County commission holds the line on tax rates, but taxes may still go up for many
Marion County property owners won’t see higher tax rates for next year.
That, however, doesn’t mean they won’t see higher tax bills.
The County Commission has completed the bulk of its work on the county’s proposed $629.3 million spending plan for 2021.
The board recently spent four days hearing roughly 40 county agencies and local nonprofits plead their fiscal cases.
Ultimately, a simple message came through: the base property tax rate, also known as the millage, will remain at the current rate.
“The maximum millage rate is the current millage rate for this year. That’s it,” Commissioner Carl Zalak said as the workshops concluded on July 16.
After the board’s regular session on Tuesday commission Chairwoman Kathy Bryant said commissioners were being prudent in the face of the rapidly increasing COVID-19 numbers.
“There’s a lot of uncertainty about what’s going to happen with our economy and our county, and we’re going to keep the millage flat out of an abundance of caution,” Bryant said.
“And this commission has always been conservative in that regard anyway.”
Commissioners got some help with the decision to hold the line on the tax rate. The budget benefitted from a healthy 7.8 percent increase in property values for last year – as the total value of all the property in Marion County topped $20 billion.
As a result, although the main tax rate stays constant, property owners might see higher tax bills because of increased property values.
Yet in order to hit their target commissioners must shave $1.8 million in spending for next year.
The budget discussion did not start that way.
The board began combing through the budget on July 13 with a modest property tax increase on the table.
The proposed fiscal year 2020-21 budget featured boosting the millage paid by all county property owners by 23 cents, or 5.2 percent, to $4.65 per $1,000 of taxable property.
At that rate, the owner of a home in Marion County valued at $100,000 for tax purposes, for instance, would pay $23 more in property taxes for 2021.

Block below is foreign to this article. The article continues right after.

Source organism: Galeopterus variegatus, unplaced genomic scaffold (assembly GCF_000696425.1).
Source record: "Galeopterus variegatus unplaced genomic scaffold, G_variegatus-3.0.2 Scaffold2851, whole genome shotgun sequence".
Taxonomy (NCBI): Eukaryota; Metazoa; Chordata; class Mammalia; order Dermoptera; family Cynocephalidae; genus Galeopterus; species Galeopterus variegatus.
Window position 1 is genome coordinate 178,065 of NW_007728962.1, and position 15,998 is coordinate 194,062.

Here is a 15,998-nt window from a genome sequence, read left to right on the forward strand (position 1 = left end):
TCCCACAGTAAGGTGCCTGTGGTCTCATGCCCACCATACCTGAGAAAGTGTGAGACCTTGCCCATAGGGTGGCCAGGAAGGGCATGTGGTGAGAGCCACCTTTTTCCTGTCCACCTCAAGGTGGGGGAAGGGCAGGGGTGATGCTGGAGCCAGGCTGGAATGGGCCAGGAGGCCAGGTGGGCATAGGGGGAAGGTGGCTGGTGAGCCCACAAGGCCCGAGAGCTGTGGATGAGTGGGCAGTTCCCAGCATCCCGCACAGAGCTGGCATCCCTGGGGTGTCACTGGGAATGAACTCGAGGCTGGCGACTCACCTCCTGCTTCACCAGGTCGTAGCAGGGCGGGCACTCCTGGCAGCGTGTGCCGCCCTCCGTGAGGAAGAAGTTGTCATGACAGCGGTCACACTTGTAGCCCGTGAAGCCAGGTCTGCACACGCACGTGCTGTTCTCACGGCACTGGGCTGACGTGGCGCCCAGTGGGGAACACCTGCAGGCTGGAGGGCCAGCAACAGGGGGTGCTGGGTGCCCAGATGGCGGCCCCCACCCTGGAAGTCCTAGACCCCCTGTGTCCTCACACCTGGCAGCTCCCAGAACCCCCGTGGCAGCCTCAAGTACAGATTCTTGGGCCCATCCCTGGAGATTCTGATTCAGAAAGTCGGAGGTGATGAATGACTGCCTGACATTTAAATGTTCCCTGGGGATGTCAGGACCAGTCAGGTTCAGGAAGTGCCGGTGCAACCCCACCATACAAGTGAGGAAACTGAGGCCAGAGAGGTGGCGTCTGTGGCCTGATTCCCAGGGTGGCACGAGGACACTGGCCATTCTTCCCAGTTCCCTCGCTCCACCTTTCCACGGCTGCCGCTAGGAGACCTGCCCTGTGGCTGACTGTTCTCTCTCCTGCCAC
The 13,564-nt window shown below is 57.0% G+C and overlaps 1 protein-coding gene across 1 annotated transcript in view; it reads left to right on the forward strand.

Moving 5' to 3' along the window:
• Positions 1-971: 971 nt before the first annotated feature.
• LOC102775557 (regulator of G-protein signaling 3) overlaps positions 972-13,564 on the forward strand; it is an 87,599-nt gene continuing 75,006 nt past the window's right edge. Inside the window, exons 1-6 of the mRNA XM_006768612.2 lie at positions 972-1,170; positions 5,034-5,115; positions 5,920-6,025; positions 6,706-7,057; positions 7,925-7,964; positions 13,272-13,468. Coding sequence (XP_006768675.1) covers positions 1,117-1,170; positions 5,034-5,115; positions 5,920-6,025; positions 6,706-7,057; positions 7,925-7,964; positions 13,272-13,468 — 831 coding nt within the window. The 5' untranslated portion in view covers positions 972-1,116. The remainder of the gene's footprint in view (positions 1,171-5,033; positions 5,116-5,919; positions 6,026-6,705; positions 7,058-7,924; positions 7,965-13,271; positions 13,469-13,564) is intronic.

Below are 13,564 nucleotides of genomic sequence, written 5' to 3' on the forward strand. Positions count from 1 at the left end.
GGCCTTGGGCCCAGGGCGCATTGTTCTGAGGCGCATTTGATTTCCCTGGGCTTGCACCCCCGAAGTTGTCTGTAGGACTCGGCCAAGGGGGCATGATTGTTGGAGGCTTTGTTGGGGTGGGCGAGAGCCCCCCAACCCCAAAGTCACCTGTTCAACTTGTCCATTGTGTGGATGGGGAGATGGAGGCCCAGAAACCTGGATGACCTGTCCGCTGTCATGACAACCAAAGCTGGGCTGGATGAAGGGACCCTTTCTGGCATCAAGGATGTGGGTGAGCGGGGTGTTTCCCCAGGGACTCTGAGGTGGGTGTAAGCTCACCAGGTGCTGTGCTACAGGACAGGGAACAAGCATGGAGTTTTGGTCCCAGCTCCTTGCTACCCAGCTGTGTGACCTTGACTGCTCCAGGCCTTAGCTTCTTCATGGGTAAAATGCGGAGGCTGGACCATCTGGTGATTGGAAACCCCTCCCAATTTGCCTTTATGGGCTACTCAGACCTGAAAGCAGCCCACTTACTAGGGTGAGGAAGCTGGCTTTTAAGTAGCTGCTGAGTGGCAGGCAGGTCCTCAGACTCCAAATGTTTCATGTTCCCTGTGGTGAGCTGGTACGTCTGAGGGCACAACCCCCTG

That recommendation also would have translated to an additional $11 million in revenue in the new budget, which kicks in Oct. 1.
Yet the proposed 2021 rate would have been the highest since 2007, when commissioners set the millage at $4.57 per $1,000 of taxable value.
The proposed budget also included a slight tax hike for the special tax district that funds the Sheriff’s Office’s operations. That tax applies only to property owners in unincorporated Marion.
Sheriff Billy Woods sought an additional 12 cents per $1,000, or a boost of 3.2 percent.
At a workshop last Wednesday, County Administrator Mounir Bouyounes presented commissioners a plan to cut $2.3 million. He said any additional funding left over once the board met the goal of a flat property tax rate could be funneled into reserve accounts.
At the session, commissioners did not take action on any specific cuts. They will revisit that by Aug. 4, when the state-mandated property tax notices are sent to county property owners.
While the details must still be hashed out, as things stood on Wednesday, the commission could keep the base millage constant, provide most county workers a raise and ax the sheriff’s proposed tax increase as well.
Under the plan, staffers for the County Commission, tax collector, elections supervisor and court clerk would see 3 percent raises, while sheriff’s workers would get 1 percent, as requested by Sheriff Woods.
Those under Property Appraiser Villie Smith would not see a pay increase because Smith’s proposed budget did not include one, Commissioner Bryant said.
Bryant added that the tentative plan would put the revenue for raises in escrow until April 1, when the board and the other constitutional officers will revisit whether conditions warrant paying them.